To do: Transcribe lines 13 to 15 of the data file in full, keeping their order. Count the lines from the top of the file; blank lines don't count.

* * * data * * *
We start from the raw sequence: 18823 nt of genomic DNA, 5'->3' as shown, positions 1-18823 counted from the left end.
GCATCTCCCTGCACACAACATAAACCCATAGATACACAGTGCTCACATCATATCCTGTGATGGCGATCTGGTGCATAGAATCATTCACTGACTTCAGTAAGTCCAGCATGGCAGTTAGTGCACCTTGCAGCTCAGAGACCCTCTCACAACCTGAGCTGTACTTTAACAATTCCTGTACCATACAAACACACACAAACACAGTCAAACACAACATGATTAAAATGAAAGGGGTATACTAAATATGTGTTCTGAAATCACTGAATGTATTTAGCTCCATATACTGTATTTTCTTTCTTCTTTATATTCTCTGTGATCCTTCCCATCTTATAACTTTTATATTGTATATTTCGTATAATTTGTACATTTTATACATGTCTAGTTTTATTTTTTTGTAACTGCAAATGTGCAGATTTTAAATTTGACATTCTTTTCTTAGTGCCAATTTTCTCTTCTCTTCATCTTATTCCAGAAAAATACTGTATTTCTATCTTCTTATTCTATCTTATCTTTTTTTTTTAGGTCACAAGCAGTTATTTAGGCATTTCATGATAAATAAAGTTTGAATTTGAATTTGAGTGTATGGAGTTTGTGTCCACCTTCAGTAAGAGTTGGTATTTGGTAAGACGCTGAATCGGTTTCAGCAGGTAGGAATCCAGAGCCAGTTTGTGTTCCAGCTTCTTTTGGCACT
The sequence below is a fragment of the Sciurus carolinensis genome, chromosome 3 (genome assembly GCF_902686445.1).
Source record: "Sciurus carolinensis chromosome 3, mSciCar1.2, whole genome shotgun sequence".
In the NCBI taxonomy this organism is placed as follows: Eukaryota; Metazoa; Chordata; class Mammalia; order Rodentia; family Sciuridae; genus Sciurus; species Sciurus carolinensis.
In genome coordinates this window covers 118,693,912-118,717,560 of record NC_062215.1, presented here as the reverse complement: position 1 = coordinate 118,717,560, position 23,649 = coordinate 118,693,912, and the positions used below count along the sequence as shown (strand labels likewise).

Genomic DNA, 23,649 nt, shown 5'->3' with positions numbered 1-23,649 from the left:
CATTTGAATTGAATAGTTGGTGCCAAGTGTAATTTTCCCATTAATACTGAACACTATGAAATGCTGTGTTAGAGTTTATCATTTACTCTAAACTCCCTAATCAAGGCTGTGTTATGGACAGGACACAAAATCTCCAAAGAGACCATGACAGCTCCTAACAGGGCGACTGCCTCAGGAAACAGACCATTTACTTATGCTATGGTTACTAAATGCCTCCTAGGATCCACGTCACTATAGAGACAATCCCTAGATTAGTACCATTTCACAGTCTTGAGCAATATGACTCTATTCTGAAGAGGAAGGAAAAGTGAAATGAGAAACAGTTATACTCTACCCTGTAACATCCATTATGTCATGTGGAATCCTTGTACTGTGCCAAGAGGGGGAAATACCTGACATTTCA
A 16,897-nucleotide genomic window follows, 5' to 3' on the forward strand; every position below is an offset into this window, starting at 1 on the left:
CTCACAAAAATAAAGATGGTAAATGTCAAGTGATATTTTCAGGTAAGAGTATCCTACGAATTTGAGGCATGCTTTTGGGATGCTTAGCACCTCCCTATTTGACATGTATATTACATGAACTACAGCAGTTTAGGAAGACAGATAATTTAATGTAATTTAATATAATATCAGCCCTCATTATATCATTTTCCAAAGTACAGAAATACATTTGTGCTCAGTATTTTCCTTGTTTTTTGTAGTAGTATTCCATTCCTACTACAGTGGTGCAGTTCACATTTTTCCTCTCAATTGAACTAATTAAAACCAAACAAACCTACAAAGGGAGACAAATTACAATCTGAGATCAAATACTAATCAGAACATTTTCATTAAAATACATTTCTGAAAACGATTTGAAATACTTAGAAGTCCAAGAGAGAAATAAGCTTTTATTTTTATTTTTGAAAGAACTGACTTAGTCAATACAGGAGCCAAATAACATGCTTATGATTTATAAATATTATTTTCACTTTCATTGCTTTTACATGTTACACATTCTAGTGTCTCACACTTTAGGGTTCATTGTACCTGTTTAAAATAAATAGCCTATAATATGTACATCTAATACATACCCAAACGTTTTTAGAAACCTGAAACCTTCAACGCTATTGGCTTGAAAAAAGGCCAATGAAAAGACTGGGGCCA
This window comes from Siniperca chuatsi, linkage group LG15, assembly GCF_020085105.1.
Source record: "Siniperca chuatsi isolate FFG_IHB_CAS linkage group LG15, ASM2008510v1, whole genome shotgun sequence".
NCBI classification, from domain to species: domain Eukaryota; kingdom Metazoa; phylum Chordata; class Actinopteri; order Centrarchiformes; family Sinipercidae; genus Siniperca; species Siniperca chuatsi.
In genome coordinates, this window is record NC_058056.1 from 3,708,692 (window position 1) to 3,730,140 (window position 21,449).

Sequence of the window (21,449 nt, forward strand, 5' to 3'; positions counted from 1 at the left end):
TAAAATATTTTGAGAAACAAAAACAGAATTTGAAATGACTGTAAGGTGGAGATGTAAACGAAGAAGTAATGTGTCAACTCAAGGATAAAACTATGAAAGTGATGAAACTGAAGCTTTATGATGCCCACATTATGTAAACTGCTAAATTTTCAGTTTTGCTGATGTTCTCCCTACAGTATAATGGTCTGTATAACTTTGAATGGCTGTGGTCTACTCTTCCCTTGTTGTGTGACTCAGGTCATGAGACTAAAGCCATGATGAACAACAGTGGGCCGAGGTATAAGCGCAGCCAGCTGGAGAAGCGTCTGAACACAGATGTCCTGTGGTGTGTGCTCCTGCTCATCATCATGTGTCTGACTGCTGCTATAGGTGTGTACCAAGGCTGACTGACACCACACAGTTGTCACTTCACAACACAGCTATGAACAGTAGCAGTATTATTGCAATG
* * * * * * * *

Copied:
NCBI classification, from domain to species: domain Eukaryota; kingdom Metazoa; phylum Chordata; class Actinopteri; order Centrarchiformes; family Sinipercidae; genus Siniperca; species Siniperca chuatsi.
In genome coordinates, this window is record NC_058056.1 from 3,708,692 (window position 1) to 3,730,140 (window position 21,449).

Sequence of the window (21,449 nt, forward strand, 5' to 3'; positions counted from 1 at the left end):